The head coach for Messiah’s wrestling team, Bryan Brunk, is often seen cheering on his athletes during a match, encouraging them in their faith and mentoring them in all areas of life.

This year is Brunk’s 18th season as Messiah’s head wrestling coach. He has had a positive influence on athletic standings as well as team comradery during his time here.

Brunk wanted to be a wrestling coach ever since ninth grade after competing under his high school wrestling coach, Ted Reese.

“He’s the greatest man I know and my hero,” Brunk said. “He made a difference in my life, I feel like I could’ve gone a lot of bad ways without his influence, so I just want to do the same for other people.”

Reese was like a father figure to Brunk and helped him with the struggles of growing up with only a single mom. Brunk honored Reese by naming his daughter after him and striving to follow in his footsteps as a coach.

Brunk was working as an assistant coach to Reese at the University of Southern Maine when he got the offer to come coach at Messiah.

“My faith is very important to me and I was always drawn to Christians in wrestling,” Brunk said. “I got to know Neil Turner, the Messiah coach right before me and he asked me to apply for the job of head coach when he was retiring. He was looking for people he knew loved Jesus and were invested in wrestling.”

His passion for wrestling and Jesus has turned Brunk into an important figure in Messiah’s athletic community.

David Stevens, one of the senior captains on the wrestling team, would not have come to Messiah if it was not for Brunk.

“The day before my visit, I decided I wasn’t going to Messiah,” Stevens said. “My dad made me still go and meet Coach Brunk. The atmosphere here, being able to talk with him and hearing how much he believed in me and what I could accomplish made me want to go to Messiah.”

Steven’s decision to come wrestle under Brunk proved to be a smart one for both his career and his faith.  

“He’s the best coach I’ve ever had and I’ve had a lot of really good coaches,” Stevens said. “He wants the best for us and he wants us to be the best wrestlers we can be but he’d rather see us be strong Christian men rather than good wrestlers.”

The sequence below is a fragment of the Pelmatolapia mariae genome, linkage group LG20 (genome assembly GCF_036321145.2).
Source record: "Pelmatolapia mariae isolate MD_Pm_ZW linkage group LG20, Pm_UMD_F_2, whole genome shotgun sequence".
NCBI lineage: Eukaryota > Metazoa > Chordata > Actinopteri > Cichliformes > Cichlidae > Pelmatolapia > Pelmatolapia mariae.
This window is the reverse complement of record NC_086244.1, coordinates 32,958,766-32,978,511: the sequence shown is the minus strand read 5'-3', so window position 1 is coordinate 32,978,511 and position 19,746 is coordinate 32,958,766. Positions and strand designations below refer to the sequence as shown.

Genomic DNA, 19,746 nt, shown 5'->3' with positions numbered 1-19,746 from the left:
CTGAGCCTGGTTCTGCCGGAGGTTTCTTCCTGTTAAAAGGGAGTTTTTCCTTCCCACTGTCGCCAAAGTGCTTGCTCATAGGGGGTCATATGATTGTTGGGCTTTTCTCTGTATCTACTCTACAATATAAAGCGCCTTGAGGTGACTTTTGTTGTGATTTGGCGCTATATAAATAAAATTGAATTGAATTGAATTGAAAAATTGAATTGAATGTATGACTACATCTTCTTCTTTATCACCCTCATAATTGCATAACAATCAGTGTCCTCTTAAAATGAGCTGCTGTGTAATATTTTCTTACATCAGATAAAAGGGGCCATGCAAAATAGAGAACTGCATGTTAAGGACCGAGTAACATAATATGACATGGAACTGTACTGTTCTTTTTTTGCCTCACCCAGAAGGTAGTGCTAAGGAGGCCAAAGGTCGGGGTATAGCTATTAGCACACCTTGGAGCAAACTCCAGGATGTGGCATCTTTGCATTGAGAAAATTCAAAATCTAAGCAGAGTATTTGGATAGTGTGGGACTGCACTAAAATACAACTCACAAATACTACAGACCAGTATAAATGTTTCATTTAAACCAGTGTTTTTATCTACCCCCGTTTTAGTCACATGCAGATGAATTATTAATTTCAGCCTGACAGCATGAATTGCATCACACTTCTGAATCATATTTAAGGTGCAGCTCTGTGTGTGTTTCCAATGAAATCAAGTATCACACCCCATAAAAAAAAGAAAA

A big part of Brunk’s coaching mentality is the importance of building strong relationships with his athletes.

“Relationships are my favorite part of the job by far,” Brunk said. “I often say that wrestling is just a vehicle for relationships in ministry. Whatever position God puts me in I want to use it to build deep relationships so that I can disciple and love people.”

Those strong relationships come from Brunk’s desire to keep his faith the center of his life. After practice, the team often does Bible studies together that apply directly to their lives.

“He relates wrestling with spirituality, and that clicked for me,” Stevens said. “I saw how I could have wrestling be important and have it incorporated into my faith as well.”

Brunk also has sayings and phrases he repeats to his athletes in order to remind them to focus on God.

“One of the sayings is ‘when you’re tired, don’t be tired,’” Brunk said. “The guys all know that the saying is tied to the scripture passage ‘Do not grow weary of doing what’s right. You’ll reap what you sow in due time if you do not give up.’”

Many of their team sayings can apply to life outside of wrestling as well.

“He teaches us to have open hands and hold everything in life with open hands and not have a firm grasp on it,” Stevens said. “If God wants to take something away instead of holding onto it you have to be able to let it go for Him.”

The advice and motivation Brunk shares with his athletes was put to the test last semester when COVID-19 hit. The team had just made it to nationals held in Iowa when it was cancelled and everything shut down. 

“Regardless of how strong you are in your faith, it’s still frustrating when something like that happens,” Stevens said. “He was a good example in how he overcame that.” 

While the let down was disappointing for the team, it helped them put their trust in God even more. Brunk uses setbacks like COVID-19 to keep pointing his guys towards growth in their faith. 

“Number one is that God doesn’t need your wins or victories to be glorified,” Brunk said. No matter who you are, you can glorify God through your sport, your efforts and how you treat other people.”

Brunk encourages his athletes and everyone around him to keep seeking to glorify God in ways that are not self-serving. Give all the attention to God and His work, not your own. 

“Don’t get discouraged if you’re not perfect and mess up,” Brunk said. “God meets us all where we are. If we submit our will to His, He will be glorified. Just continue to stay faithful no matter what’s happened in the past.”

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